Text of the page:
The periaqueductal grey area and sensory thalamus are thought to be important nuclei involved in the supraspinal bladder control network. Deep brain stimulation of the periqueductal grey area has been shown to increase bladder capacity in the human. In a single patient, we have recorded local field potential signals from implanted deep brain stimulation electrodes within the sensory thalamus during filling cystometry with periaqueductal grey area deep brain stimulation in the ON and OFF states. In the OFF stimulation state, we demonstrate correlations between bladder volume and oscillations in the high gamma frequency band in the sensory thalamus. Stimulation of the periaqueductal grey area abolishes this correlated activity in the gamma frequency band and also suppresses oscillations within the sensory thalamus in the alpha frequency band. These findings support the involvement of the sensory thalamus in the afferent limb of bladder-related brain networks. They also suggest that periaqueductal grey area deep brain stimulation may disrupt the normal processing of afferent signals within the sensory thalamus which may be related to the effect of stimulation on bladder capacity.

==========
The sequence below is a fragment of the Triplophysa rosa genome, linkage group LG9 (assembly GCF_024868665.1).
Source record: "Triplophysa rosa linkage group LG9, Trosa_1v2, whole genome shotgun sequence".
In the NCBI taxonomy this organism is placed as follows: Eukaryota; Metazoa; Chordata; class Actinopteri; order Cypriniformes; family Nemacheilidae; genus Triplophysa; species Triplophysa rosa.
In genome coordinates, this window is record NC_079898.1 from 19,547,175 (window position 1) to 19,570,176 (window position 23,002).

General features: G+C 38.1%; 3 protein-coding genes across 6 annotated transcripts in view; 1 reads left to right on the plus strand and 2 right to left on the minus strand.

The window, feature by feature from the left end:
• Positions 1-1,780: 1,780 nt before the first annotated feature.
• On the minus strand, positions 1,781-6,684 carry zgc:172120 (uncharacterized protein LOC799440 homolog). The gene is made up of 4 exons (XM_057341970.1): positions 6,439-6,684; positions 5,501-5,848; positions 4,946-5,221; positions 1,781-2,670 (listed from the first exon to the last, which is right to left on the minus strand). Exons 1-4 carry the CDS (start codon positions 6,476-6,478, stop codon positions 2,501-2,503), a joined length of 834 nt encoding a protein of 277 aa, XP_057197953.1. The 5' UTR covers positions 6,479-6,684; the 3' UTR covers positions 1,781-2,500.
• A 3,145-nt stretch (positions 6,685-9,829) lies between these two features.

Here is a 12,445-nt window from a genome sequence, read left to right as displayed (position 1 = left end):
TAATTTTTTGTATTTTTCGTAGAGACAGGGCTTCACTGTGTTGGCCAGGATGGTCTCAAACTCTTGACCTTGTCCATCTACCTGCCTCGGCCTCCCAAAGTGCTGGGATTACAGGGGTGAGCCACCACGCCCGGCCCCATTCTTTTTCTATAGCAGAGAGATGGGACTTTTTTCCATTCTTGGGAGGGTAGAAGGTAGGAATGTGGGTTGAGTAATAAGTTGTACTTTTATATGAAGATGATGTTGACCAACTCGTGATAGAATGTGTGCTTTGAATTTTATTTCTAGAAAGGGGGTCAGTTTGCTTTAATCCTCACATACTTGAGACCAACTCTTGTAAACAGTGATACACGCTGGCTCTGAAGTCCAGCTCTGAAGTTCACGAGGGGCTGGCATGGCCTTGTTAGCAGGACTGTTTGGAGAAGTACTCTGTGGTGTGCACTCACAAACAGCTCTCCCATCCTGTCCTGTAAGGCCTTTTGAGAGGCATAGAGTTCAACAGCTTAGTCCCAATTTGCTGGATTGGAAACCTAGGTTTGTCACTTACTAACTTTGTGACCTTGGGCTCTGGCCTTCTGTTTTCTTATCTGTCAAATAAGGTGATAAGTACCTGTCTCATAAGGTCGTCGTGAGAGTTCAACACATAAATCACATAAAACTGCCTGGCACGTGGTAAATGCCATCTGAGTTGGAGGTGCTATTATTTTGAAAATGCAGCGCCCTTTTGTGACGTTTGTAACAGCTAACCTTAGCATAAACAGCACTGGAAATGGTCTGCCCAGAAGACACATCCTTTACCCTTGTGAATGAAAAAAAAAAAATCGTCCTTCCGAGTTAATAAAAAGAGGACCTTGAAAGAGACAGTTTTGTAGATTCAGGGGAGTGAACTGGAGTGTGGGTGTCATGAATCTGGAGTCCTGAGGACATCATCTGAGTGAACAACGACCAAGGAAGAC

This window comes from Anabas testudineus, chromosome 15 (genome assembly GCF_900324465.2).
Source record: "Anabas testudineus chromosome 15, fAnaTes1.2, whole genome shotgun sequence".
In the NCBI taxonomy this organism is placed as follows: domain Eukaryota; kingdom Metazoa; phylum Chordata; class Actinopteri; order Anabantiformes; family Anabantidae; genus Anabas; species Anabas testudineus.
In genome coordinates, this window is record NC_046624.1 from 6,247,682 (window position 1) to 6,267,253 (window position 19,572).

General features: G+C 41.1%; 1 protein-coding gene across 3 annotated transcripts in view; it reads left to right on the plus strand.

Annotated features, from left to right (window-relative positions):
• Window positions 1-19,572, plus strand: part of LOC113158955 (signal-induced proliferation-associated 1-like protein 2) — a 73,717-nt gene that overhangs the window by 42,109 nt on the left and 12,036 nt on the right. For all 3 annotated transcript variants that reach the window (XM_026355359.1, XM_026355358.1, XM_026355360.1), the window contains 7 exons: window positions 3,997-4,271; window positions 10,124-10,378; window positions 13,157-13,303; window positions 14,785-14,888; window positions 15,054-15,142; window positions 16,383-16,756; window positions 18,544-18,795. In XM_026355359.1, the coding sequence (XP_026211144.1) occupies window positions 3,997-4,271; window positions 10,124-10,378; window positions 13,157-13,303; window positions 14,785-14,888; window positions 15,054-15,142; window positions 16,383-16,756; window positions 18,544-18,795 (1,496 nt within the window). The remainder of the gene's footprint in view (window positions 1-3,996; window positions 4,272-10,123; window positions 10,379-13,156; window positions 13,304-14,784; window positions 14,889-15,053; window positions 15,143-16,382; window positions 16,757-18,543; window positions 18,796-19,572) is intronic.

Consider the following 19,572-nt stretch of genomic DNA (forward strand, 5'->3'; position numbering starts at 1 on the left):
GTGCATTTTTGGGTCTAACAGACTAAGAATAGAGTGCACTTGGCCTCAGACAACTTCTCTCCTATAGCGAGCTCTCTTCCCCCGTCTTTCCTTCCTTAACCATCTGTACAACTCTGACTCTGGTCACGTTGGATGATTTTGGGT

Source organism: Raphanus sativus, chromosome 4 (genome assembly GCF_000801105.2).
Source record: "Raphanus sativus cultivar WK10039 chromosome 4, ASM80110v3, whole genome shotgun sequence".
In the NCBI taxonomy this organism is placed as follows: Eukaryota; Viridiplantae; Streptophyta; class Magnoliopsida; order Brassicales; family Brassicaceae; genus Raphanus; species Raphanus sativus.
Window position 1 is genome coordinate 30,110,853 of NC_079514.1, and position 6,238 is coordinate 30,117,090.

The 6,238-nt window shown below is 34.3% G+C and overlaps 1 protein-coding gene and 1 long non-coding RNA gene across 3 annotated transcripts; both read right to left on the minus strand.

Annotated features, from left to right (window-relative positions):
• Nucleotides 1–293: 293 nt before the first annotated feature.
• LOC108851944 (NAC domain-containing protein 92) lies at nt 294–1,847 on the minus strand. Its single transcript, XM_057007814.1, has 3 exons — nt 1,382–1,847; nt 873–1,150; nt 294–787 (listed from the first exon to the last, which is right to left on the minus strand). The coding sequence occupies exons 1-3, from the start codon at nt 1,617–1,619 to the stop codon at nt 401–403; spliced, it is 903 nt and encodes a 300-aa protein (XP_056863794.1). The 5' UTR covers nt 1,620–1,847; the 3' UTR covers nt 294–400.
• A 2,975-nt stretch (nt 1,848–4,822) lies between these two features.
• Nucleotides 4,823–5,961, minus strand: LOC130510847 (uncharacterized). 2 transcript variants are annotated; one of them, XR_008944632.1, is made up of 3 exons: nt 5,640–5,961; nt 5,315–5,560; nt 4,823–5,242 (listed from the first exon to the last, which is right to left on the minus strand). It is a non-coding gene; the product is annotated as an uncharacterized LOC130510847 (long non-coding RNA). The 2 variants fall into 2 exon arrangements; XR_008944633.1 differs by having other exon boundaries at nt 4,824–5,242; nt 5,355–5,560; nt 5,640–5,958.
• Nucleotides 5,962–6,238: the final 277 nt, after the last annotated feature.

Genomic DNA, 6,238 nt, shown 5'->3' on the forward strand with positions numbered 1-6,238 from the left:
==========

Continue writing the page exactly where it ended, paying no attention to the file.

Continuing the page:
J Clin Neurosci
Bladder, Deep brain stimulation, Pain, Periaqueductal grey area, Sensory thalamus